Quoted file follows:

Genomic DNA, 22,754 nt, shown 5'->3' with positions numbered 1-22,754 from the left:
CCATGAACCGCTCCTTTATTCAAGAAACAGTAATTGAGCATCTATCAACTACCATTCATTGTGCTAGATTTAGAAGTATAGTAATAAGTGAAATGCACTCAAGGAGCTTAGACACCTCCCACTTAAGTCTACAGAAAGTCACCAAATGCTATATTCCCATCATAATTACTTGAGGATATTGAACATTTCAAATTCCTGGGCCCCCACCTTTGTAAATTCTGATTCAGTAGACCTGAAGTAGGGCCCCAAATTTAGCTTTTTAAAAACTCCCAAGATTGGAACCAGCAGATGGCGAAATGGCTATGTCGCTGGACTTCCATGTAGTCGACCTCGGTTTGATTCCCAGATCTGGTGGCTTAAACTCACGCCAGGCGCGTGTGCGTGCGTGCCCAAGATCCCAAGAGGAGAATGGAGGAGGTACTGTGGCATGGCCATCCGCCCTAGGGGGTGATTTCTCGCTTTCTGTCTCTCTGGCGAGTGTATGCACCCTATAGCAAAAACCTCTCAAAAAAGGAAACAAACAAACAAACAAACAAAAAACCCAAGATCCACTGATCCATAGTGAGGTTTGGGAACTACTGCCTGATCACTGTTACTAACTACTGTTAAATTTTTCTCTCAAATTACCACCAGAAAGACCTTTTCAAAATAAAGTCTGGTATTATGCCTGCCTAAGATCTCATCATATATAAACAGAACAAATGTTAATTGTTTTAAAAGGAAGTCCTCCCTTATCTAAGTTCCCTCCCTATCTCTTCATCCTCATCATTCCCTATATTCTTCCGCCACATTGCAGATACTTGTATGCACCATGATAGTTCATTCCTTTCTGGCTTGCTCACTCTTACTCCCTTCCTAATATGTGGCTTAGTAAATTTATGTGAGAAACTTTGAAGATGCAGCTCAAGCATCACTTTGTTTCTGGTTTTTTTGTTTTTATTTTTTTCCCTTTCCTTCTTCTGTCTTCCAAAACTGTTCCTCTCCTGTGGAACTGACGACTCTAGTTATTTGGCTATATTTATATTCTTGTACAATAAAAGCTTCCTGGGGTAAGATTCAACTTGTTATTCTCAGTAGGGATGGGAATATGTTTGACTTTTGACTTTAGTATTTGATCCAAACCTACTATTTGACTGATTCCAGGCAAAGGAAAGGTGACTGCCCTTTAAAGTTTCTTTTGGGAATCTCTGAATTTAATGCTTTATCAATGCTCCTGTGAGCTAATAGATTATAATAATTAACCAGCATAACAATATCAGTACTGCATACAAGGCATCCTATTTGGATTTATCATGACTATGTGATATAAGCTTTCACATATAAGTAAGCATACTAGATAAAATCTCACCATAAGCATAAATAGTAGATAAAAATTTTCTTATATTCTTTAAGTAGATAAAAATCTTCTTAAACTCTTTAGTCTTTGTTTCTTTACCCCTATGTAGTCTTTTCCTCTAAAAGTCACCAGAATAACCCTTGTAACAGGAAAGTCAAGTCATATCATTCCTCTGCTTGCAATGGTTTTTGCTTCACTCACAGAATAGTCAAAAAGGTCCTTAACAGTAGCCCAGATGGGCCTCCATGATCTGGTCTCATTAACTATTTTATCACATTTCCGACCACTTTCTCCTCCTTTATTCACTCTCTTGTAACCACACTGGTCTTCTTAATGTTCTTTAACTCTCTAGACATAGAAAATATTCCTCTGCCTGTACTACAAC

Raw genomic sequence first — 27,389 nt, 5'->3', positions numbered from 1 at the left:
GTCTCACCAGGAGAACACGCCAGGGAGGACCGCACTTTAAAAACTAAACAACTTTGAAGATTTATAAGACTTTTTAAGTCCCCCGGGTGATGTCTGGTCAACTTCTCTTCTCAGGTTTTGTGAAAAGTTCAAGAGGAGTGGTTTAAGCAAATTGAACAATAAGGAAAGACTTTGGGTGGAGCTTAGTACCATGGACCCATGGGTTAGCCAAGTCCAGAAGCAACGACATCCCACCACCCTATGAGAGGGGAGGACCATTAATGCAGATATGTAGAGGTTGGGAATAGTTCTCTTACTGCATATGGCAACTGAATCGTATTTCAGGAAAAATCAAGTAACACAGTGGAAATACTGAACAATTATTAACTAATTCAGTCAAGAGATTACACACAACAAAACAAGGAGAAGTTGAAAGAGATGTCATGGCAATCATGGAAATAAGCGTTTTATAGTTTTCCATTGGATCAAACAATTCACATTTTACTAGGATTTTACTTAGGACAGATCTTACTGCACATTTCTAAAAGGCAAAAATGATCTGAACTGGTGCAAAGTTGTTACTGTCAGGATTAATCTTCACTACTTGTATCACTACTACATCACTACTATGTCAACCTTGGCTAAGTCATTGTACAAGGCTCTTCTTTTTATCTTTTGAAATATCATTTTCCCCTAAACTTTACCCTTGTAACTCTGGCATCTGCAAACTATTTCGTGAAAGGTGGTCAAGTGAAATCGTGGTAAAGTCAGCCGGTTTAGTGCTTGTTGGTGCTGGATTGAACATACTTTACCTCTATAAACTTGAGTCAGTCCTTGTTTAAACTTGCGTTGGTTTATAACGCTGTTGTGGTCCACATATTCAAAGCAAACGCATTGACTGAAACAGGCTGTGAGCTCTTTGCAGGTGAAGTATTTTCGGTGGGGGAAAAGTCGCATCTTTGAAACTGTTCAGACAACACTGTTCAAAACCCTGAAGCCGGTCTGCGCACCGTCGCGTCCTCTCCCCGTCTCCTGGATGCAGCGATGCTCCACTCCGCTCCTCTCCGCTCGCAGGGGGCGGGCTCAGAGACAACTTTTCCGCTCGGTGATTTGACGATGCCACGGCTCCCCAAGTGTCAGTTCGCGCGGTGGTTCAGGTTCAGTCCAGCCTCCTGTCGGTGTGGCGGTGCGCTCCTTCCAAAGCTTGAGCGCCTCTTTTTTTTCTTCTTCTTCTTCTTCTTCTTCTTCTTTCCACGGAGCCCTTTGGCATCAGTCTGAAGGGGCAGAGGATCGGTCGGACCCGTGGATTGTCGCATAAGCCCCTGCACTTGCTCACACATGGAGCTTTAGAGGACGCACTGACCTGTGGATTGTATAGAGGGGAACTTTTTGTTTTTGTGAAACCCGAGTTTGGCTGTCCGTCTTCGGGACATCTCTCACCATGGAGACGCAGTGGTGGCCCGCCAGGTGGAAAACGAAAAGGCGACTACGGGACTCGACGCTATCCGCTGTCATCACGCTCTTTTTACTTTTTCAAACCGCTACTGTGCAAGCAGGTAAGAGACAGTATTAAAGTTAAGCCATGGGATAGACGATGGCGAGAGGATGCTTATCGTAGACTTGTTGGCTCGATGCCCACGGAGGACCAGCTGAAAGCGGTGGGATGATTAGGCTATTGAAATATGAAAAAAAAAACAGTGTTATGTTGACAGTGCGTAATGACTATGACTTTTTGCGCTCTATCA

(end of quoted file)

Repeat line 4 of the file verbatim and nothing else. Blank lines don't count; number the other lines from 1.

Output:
GTCTCACCAGGAGAACACGCCAGGGAGGACCGCACTTTAAAAACTAAACAACTTTGAAGATTTATAAGACTTTTTAAGTCCCCCGGGTGATGTCTGGTCAACTTCTCTTCTCAGGTTTTGTGAAAAGTTCAAGAGGAGTGGTTTAAGCAAATTGAACAATAAGGAAAGACTTTGGGTGGAGCTTAGTACCATGGACCCATGGGTTAGCCAAGTCCAGAAGCAACGACATCCCACCACCCTATGAGAGGGGAGGACCATTAATGCAGATATGTAGAGGTTGGGAATAGTTCTCTTACTGCATATGGCAACTGAATCGTATTTCAGGAAAAATCAAGTAACACAGTGGAAATACTGAACAATTATTAACTAATTCAGTCAAGAGATTACACACAACAAAACAAGGAGAAGTTGAAAGAGATGTCATGGCAATCATGGAAATAAGCGTTTTATAGTTTTCCATTGGATCAAACAATTCACATTTTACTAGGATTTTACTTAGGACAGATCTTACTGCACATTTCTAAAAGGCAAAAATGATCTGAACTGGTGCAAAGTTGTTACTGTCAGGATTAATCTTCACTACTTGTATCACTACTACATCACTACTATGTCAACCTTGGCTAAGTCATTGTACAAGGCTCTTCTTTTTATCTTTTGAAATATCATTTTCCCCTAAACTTTACCCTTGTAACTCTGGCATCTGCAAACTATTTCGTGAAAGGTGGTCAAGTGAAATCGTGGTAAAGTCAGCCGGTTTAGTGCTTGTTGGTGCTGGATTGAACATACTTTACCTCTATAAACTTGAGTCAGTCCTTGTTTAAACTTGCGTTGGTTTATAACGCTGTTGTGGTCCACATATTCAAAGCAAACGCATTGACTGAAACAGGCTGTGAGCTCTTTGCAGGTGAAGTATTTTCGGTGGGGGAAAAGTCGCATCTTTGAAACTGTTCAGACAACACTGTTCAAAACCCTGAAGCCGGTCTGCGCACCGTCGCGTCCTCTCCCCGTCTCCTGGATGCAGCGATGCTCCACTCCGCTCCTCTCCGCTCGCAGGGGGCGGGCTCAGAGACAACTTTTCCGCTCGGTGATTTGACGATGCCACGGCTCCCCAAGTGTCAGTTCGCGCGGTGGTTCAGGTTCAGTCCAGCCTCCTGTCGGTGTGGCGGTGCGCTCCTTCCAAAGCTTGAGCGCCTCTTTTTTTTCTTCTTCTTCTTCTTCTTCTTCTTCTTTCCACGGAGCCCTTTGGCATCAGTCTGAAGGGGCAGAGGATCGGTCGGACCCGTGGATTGTCGCATAAGCCCCTGCACTTGCTCACACATGGAGCTTTAGAGGACGCACTGACCTGTGGATTGTATAGAGGGGAACTTTTTGTTTTTGTGAAACCCGAGTTTGGCTGTCCGTCTTCGGGACATCTCTCACCATGGAGACGCAGTGGTGGCCCGCCAGGTGGAAAACGAAAAGGCGACTACGGGACTCGACGCTATCCGCTGTCATCACGCTCTTTTTACTTTTTCAAACCGCTACTGTGCAAGCAGGTAAGAGACAGTATTAAAGTTAAGCCATGGGATAGACGATGGCGAGAGGATGCTTATCGTAGACTTGTTGGCTCGATGCCCACGGAGGACCAGCTGAAAGCGGTGGGATGATTAGGCTATTGAAATATGAAAAAAAAAACAGTGTTATGTTGACAGTGCGTAATGACTATGACTTTTTGCGCTCTATCA